UNITED STATES DISTRICT COURT FOR THE NORTHERN DISTRICT OF ILLINOIS, EASTERN DIVISION
November 1, 1989
MILAN KNOX, Plaintiff,
JIMMY GENISON,1 Defendant
Milton I. Shadur, United States District Judge.
The opinion of the court was delivered by: SHADUR
MEMORANDUM OPINION AND ORDER
MILTON I. SHADUR, UNITED STATES DISTRICT JUDGE
Milan Knox ("Knox") sues Village of Robbins police officer Jimmy Ganison ("Ganison") in this 42 U.S.C. § 1983 ("Section 1983") action, charging that Ganison suborned perjured testimony that caused Knox to be convicted of attempted murder, armed violence based on attempted murder and unlawful use of weapons. Ganison has now moved for summary judgment under Fed. R. Civ. P. ("Rule") 56. For the reasons stated in this memorandum opinion and order, Ganison's motion is denied.
On June 25, 1982 Garland Blackman ("Blackman") -- and not Knox -- fired four or five shots out of a moving automobile in Robbins, Illinois, wounding Jerome Williams ("Williams") (Blackman Aff., P. Ex. A).
Blackman later confessed to Ganison that he had done so (Knox Aff., P. Ex. B). Despite that knowledge, Ganison told Williams to testify that it was Knox who shot him.
Ganison held out, as an inducement to Williams to perjure himself, that Ganison would see to it that different criminal charges pending against Williams would be dismissed (Affs. of Paul Knox, P. Ex. C; Steven Anderson, P. Ex. G; Daris Ratliff, P. Ex. H; Frank Toles, P. Ex. I; and Ralph Hudson, P. Ex. J).
Williams proceeded to give that perjured testimony at Knox's bench trial, and Knox was convicted. Knox's two post-conviction efforts proved unavailing:
1. His conviction was affirmed on direct appeal (D. Ex. 4).
2. His post-conviction petition was denied without an evidentiary hearing, and that denial was also affirmed on appeal (D. Ex. 5).
However, none of the state courts was ever presented with the assertion made in this case -- that Ganison had suborned Williams' false testimony.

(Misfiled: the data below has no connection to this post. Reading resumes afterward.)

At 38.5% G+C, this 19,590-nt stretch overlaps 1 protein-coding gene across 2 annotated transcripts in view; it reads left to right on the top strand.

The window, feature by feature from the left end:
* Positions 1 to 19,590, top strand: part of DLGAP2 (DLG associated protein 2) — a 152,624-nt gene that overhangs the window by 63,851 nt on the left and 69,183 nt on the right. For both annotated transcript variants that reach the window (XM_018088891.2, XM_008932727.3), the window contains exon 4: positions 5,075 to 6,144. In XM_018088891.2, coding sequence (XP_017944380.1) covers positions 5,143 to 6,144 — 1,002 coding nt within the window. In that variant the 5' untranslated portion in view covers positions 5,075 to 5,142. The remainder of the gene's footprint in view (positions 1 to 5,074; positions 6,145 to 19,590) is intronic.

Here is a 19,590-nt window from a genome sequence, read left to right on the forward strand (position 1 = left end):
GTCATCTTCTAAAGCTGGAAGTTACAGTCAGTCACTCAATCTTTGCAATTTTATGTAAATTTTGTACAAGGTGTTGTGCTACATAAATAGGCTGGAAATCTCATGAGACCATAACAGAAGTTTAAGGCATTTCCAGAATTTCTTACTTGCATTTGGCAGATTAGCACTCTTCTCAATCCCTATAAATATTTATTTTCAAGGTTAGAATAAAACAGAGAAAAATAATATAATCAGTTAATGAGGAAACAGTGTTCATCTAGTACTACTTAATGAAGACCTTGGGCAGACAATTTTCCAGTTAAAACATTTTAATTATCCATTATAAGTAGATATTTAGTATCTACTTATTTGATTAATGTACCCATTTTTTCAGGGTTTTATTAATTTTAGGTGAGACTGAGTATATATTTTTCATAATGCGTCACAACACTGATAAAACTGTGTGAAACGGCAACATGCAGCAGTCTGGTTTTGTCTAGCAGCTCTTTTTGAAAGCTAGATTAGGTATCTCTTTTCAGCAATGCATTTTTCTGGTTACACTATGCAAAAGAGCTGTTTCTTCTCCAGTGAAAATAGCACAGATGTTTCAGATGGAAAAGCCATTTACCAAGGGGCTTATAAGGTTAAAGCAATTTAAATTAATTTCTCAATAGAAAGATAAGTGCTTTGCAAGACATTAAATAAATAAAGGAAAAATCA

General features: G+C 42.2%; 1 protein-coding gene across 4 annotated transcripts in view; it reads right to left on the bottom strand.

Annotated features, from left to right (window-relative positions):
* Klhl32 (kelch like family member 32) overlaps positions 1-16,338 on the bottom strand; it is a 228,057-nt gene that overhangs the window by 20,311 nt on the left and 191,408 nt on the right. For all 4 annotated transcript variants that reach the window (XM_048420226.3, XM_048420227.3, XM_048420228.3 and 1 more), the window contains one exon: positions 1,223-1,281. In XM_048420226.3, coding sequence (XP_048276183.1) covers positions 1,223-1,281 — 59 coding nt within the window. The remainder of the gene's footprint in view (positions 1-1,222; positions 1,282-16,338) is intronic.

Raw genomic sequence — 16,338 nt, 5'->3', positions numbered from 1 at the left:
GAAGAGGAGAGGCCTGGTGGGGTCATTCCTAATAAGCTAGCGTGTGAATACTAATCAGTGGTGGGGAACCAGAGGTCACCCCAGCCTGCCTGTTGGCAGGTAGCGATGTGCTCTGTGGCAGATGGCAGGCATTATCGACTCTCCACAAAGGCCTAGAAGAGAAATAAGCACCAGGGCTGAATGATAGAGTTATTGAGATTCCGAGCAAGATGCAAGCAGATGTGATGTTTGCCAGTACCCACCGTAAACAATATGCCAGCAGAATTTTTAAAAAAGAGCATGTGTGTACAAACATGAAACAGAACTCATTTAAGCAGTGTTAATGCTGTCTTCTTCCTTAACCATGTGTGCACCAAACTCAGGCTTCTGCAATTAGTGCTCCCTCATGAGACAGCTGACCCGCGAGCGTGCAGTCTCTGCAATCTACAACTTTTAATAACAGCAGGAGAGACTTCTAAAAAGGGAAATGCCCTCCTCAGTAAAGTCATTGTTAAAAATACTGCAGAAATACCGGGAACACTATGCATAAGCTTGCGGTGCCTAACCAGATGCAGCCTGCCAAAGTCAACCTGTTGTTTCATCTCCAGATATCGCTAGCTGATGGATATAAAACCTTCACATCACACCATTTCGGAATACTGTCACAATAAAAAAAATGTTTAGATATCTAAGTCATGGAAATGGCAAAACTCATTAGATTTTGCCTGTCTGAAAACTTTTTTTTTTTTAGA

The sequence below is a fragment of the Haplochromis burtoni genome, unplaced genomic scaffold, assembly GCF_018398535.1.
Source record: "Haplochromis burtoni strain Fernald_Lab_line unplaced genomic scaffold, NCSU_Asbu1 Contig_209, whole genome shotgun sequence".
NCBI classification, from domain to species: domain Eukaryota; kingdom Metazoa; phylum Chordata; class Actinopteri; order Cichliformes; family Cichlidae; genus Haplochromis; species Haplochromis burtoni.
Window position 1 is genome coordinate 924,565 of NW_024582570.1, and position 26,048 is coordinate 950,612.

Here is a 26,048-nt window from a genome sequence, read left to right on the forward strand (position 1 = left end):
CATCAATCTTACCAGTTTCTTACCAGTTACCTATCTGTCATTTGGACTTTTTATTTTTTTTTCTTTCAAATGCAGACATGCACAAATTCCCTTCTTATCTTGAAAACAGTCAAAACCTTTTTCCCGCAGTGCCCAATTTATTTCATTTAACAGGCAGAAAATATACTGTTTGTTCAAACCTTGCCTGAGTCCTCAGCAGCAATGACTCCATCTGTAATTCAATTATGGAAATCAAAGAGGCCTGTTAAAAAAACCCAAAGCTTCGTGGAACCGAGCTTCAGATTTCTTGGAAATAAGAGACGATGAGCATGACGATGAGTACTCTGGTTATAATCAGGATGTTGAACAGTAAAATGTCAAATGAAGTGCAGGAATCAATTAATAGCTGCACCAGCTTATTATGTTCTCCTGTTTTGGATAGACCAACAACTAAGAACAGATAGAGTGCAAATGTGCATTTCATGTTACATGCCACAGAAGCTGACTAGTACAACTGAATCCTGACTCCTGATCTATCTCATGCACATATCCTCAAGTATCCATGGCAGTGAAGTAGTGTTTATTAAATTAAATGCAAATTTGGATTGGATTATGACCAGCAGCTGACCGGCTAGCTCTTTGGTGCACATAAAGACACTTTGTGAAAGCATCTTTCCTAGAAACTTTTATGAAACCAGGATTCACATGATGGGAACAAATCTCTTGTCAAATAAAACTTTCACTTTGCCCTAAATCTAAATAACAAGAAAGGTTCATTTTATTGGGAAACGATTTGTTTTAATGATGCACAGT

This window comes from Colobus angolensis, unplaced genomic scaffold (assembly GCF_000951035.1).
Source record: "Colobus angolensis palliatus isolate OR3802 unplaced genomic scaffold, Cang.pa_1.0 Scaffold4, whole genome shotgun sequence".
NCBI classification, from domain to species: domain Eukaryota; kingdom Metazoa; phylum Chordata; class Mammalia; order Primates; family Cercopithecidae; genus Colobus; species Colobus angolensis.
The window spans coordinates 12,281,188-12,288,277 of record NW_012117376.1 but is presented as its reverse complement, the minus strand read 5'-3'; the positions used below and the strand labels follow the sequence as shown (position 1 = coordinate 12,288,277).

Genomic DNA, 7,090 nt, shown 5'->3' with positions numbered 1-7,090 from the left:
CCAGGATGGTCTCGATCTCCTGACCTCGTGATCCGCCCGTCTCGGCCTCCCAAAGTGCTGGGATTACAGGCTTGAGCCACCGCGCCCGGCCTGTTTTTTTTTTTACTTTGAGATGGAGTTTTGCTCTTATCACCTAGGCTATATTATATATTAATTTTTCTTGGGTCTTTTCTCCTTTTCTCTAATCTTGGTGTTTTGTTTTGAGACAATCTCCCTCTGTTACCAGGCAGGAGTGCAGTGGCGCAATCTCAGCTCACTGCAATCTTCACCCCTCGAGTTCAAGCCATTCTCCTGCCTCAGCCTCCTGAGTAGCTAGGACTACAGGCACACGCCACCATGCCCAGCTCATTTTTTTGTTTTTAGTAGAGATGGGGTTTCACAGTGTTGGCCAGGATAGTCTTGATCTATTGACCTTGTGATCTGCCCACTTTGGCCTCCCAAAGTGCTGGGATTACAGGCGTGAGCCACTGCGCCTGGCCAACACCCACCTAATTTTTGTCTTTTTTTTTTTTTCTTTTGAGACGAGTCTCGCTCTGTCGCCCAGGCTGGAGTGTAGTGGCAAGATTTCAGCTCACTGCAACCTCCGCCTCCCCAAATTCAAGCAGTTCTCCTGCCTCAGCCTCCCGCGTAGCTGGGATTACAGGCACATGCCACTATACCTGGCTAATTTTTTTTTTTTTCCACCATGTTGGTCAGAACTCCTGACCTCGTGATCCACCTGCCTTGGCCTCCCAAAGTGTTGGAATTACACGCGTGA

One of Ganison's three arguments on the current motion should never had been made -- he asserts the absence of any genuine issue of material fact. That is really arrant nonsense, given the existence of the affidavits supporting Knox's story as reflected in the "Facts" section of this opinion (see n. 2).
It may well be that at trial a jury will accept Ganison's word over those of the affiants, as his lawyer now asks this Court to do. But the jury may equally well choose to believe those affiants as witnesses rather than Ganison. It is really unpardonable for counsel to waste the time of this Court and opposing counsel by advancing such an untenable argument in the face of established Rule 56 jurisprudence (again see n. 2).
Heidelberg v. Hammer, 577 F.2d 429, 432 (7th Cir. 1978) found a police officer's subornation of perjured testimony actionable under Section 1983. Ganison contends that holding has been overtaken by Briscoe v. LaHue, 460 U.S. 325, 341-46, 75 L. Ed. 2d 96, 103 S. Ct. 1108 (1983), which granted absolute immunity to a police officer for his own perjured testimony. Ganison also points to Imbler v. Pachtman, 424 U.S. 409, 424-31, 47 L. Ed. 2d 128, 96 S. Ct. 984 (1976), which held a prosecutor immune from Section 1983 liability for the knowing use of perjured testimony.
But Ganison's analysis is flawed. Absolute immunity is given to witnesses (even including law enforcement officers) for their false testimony, not because the law wishes to encourage such conduct but because of the policy reasons stated in Briscoe. Absolute immunity is similarly given to prosecutors (even where they knowingly abuse their power by eliciting false testimony), not because the law wishes to encourage such conduct but because of the policy reasons stated in Imbler.